A terrified sea lion hopped onto a tiny fishing vessel in a desperate attempt to escape preying orcas, nearly tipping the boat over in British Columbia. According to reports from CTV news, the small boat had been floating off Pedder Bay, Vancouver Island, when the sea lion jumped from the water.
Moments before, people whale watching spotted a group of orcas hunting for sea lions. As a result, the sea lion nearly caused the boat to capsize. Check out the video below to see it all unfold.
Orcas, also known as killer whales, are notorious for feasting on sea lions and seals. In addition, these underwater predators have wicked hunting techniques and often plan coordinated attacks. They’ve even been known to play with their prey by throwing it to one other before feasting on it.
The whale-watching boat operator Mark Malleson saw the event unfold and captured it on film. He later said that he tried to warn the people on the boat before the incident occurred.
Malleson also said that a sea lion was nearby as the orca swam by the boat.
Sea Lion ‘panics’ trying to escape groups of killer orcas
“And it panicked. […] It did one jump and kind of landed on the side of boat and then it did a second one, which actually flipped the boat up on its side and I thought they’d capsized for sure but it righted itself,” he told the news outlet. “The sea lion ended up back in the water and now they’re half full of water trying to motor.”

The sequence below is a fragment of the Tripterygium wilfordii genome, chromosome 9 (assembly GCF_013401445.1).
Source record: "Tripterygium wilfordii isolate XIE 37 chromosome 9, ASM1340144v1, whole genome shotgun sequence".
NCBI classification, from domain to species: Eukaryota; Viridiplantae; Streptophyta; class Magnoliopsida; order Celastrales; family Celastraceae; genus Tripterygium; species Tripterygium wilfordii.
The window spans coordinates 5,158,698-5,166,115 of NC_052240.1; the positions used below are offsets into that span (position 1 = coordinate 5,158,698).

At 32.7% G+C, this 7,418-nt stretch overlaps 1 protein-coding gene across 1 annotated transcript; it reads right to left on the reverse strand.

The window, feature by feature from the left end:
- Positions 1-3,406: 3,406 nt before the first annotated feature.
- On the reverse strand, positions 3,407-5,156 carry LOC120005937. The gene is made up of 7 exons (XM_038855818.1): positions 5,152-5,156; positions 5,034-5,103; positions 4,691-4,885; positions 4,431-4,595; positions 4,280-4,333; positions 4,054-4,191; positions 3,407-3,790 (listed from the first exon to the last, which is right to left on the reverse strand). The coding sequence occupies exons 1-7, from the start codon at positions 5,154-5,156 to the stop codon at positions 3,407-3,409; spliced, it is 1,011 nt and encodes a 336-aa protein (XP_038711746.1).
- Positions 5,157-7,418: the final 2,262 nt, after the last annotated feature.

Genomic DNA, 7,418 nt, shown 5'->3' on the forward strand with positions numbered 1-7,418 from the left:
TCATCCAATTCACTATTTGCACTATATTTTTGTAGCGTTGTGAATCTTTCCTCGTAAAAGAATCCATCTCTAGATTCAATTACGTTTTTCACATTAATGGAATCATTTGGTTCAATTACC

The whale-watching boat operator also said the sea lion was a huge male.
“It must have been 700 or 800 pounds…If that animal had landed in the boat, somebody could have gotten seriously hurt, just from the sheer size or from the teeth,” he said.
According to whale researchers, the killer whale population in British Colombia has been booming in recent years. Last year, experts said people had spotted a record-breaking number of orcas in the British Columbia area.
However, transient orcas go after mostly sea lions and seals. This is because both sea lions and seals are abundant in the area’s waters. Today, British Columbia is home to five seals and sea lion species.
However, this isn’t the first time seals and sea lions have leaped onto nearby boats in desperate attempts to escape the killer whales.
“As a commercial operator we do not want to interfere with a hunt,” Malleson said. “If there’s a hunt going on, we need to stay well clear of the hunt so it doesn’t allow the seal or pinniped – seal or sea lion – to get to the boat because I have seen it before where they will get on the back of a boat.”